Meet Olufunke Benson ’21 M.A., who will be recognized at the University’s virtual Winter Commencement later this month. She is grateful for the many opportunities she had to get involved in the University and local communities.
January 8, 2021
Olufunke Benson ’21 M.A. was very active during her time as a graduate student at the University of New Haven. As she reflects on her time as a Charger, she is grateful for the many experiences she had to grow and make new connections.
Benson, who was known in the University community as “Funke,” enjoyed connecting with her classmates in and out of the classroom, as well as with her professors. She will officially be awarded her master’s degree in community psychology during the University’s Virtual Winter Commencement on January 23.
“My favorite memories as a Charger mainly involve the people I have met,” she said. “The memories I have of the acquaintances and friends I have made, who in one way or another have made this time memorable, are memories I will always cherish. I am thankful to the professors, colleagues, and friends I have met on my journey who have made this experience one of the best of my life.”
Immersing herself in research opportunities, Benson interned at two sites during the Fall 2019 semester. A research assistant in the Belief, Learning, & Memory Lab at the Yale School of Medicine, she examined the neural basis of human associative learning and belief formation, relating these processes to the formation of delusional beliefs. She also served as a case management intern at Christian Community Action, a nonprofit organization that provides emergency services to the homeless population in New Haven.
“Being a part of these organizations and taking part in these activities has helped me grow as an individual and as a professional,” said Benson, who has also volunteered with New Haven Reads. “I am forever grateful for these experiences.”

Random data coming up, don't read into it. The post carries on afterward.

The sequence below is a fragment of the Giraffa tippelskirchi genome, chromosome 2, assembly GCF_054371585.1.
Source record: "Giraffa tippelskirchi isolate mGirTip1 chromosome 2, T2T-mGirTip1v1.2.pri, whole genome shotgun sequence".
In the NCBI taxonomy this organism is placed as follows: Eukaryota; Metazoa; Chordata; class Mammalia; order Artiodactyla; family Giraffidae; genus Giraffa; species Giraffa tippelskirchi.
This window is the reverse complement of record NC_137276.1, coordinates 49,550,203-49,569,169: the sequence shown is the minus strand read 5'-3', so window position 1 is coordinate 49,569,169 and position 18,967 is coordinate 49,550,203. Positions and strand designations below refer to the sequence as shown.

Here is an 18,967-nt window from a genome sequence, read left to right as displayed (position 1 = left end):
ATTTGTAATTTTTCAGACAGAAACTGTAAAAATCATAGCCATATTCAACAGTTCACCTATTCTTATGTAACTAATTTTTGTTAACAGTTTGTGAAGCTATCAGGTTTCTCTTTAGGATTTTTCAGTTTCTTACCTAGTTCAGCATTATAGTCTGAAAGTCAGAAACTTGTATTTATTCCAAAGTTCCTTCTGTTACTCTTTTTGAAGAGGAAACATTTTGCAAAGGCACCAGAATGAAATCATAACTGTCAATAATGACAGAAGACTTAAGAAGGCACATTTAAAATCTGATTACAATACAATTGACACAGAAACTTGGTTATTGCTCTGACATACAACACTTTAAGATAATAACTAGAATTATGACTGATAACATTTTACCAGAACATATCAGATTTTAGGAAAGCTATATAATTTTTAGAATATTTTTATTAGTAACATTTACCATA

‘I had many opportunities’
Benson, who also completed an independent study on the impact of COVID-19 on college students, earned the Community Psychology program’s annual award for excellence in community psychology research. Last June, she presented her work on developing a sense of community among international students as part of a virtual conference. She used the University’s African Graduate Student Association as a case study.
Benson is looking forward to furthering her education, and she plans to pursue her doctorate in a clinical-community psychology program. She is also continuing her research, which focuses on issues such as racial health disparities, culturally informed interventions that promote individual mental health and well-being, and psychosocial and contextual stressors on mental health outcomes.
“The University has provided me with the necessary skills and training to be successful in my career and in life,” she said. “I had many opportunities that enabled me to learn from colleagues and leaders in the field, as well as networking opportunities that helped me grow my network.”